Above, RHS baseball team during practice last year. The new start time will cause scheduling issues for sports like baseball, which practice outdoors and cannot practice too late into the night.

Senior baseball athlete Braden Holcomb said he feels that the team will have to adjust to the late start time, but will find a way to make the change work.

“We have to get all of our games in during the daylight, which can be hard at times because we will be pressing times as it gets dark and it will affect how we see the ball and how we play,” Holcomb said. “But most of the time we have been able to [finish] the games without having to use the lights.”

According to varsity basketball coach Greg Granucci, he does not anticipate the change will impact basketball practices all that much, as they run on a late schedule as is, with unsettled practice times.

“I don’t think [the time] is going to affect us as much. With a later start time maybe we can have some teams practice in the morning before school,” Granucci said. “We practice until 9 o’clock at night – some teams do anyway. So I think we will be able to adjust pretty smoothly.”

Water polo and swim athlete Faythe Mccown said she would prefer an earlier start time to a later release time.

“I don’t like the start time because it takes an hour out of your day and your afternoon is basically gone,” Mccown said. “And sports practices will have to be longer. So I don’t like how it affects our practice times.”

One logistical issue RJUHSD will face is bus coordination. RJUHSD shares busses with middle schools in the Roseville City School District. Requiring RCSD middle schools to start after 8:00 a.m. and RJUHSD high schools to start after 8:30 would create a need for solutions like more busses, shifting elementary school start times or staggered start times for high schools.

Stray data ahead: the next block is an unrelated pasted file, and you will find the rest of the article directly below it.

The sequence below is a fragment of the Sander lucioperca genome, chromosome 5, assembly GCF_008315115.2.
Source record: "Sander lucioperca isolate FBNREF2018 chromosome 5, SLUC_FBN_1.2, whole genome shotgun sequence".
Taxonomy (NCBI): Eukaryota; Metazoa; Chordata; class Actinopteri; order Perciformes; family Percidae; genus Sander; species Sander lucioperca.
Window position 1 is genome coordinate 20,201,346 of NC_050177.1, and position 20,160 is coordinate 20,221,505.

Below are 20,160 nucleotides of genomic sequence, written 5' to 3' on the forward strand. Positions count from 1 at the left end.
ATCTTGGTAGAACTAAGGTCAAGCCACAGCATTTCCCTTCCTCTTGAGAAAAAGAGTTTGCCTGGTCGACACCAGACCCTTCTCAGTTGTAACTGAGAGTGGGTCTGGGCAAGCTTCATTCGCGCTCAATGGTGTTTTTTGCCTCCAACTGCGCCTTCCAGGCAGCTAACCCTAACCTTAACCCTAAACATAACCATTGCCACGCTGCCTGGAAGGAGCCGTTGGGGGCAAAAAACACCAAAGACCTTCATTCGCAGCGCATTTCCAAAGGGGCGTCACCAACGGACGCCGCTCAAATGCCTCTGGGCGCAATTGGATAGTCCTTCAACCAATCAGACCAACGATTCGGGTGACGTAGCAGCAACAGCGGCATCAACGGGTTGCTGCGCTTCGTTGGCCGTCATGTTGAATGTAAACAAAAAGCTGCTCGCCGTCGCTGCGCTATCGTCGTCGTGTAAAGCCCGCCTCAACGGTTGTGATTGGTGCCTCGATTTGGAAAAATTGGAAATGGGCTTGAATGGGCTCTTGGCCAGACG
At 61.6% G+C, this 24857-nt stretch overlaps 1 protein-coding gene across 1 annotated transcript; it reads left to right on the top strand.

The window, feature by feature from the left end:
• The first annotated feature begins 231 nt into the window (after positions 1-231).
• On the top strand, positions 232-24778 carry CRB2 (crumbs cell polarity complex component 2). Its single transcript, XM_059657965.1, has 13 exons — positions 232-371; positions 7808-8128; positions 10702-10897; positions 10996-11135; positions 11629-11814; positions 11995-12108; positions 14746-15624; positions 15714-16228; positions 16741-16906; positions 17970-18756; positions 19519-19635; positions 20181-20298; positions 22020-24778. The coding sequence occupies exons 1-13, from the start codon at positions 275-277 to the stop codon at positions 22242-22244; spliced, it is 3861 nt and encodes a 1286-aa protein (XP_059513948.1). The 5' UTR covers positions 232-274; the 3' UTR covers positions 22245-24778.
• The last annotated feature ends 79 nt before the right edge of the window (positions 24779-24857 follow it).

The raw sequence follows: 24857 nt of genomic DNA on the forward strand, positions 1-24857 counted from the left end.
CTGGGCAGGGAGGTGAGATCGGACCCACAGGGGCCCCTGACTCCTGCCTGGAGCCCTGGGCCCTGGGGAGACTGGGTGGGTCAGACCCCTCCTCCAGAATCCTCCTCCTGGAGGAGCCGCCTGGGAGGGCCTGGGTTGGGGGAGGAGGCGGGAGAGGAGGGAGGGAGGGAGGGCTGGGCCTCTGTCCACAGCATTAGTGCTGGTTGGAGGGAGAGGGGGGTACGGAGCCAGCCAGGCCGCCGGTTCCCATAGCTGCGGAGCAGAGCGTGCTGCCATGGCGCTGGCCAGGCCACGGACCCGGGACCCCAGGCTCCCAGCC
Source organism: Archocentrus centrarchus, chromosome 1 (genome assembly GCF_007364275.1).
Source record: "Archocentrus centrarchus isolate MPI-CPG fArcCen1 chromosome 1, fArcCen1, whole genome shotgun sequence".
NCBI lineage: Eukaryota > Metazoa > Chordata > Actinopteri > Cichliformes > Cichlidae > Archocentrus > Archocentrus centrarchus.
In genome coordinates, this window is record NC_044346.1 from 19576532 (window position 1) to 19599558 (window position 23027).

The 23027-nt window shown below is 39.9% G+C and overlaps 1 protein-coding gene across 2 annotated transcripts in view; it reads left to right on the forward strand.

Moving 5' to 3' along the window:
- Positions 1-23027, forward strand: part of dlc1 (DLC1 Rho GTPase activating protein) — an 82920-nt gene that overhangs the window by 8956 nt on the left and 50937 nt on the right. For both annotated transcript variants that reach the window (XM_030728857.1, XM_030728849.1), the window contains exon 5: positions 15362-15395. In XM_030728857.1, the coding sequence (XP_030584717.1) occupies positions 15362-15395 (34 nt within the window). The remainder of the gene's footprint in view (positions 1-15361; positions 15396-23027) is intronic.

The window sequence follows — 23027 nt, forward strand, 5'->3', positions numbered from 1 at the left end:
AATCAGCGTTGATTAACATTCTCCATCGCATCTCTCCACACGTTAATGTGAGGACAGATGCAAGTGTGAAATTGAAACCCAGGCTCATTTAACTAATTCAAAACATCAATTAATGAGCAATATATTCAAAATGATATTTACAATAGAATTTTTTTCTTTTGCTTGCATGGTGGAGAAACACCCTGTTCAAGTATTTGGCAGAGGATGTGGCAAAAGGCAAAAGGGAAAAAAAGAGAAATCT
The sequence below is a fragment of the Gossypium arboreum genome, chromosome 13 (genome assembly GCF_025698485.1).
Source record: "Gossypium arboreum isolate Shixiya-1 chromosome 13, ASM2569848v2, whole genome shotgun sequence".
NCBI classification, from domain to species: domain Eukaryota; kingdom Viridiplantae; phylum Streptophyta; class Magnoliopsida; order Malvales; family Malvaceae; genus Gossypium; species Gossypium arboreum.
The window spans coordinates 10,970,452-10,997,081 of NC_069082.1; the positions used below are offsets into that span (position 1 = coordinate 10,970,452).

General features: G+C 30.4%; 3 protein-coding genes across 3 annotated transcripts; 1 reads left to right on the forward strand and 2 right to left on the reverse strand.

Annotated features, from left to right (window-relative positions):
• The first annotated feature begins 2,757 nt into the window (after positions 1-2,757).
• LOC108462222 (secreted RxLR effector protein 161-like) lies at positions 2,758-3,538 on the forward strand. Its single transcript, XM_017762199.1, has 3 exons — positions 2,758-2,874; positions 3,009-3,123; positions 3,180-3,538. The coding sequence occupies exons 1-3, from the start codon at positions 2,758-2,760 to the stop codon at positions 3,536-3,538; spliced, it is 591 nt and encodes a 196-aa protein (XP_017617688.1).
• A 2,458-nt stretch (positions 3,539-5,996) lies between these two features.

Buses line up on Berry Street outside of RHS after school. When SB-328 mandates a later start time for high schools and middle schools, RJUHSD and RCSD could face logistical issues with bus coordination.

Transportation director Julie Guerrero said as of now there are no for sure plans.

“So we do not have any ideas yet. We are going to work together and propose different variations of available times that may work,” Guerrero said.

If the later release time leads to later game times for sports, Guerrero worries that this means bus drivers for away games will have late shifts; according to Guerrero, drivers need to have their mandatory break between late shifts and these drivers would not be able to cover their early morning shift.

Currently, the RJUHSD bus routes take about an hour or an hour and a half depending on the route, and the bus drivers have enough time to drop off and pick up students from both districts due to the gap right now of start times of RCSD and RJUHSD.

With a smaller window, the transportation department is discussing hiring more bus drivers to cover shorter routes to adapt. Guerrero is concerned this will mean a lower driver income and thus lower overall retention.

“It’s not going to be easy because we need to try and entice new drivers to become bus drivers,” Guerrero said. “And it’s going to be hard because the routes are going to be short.”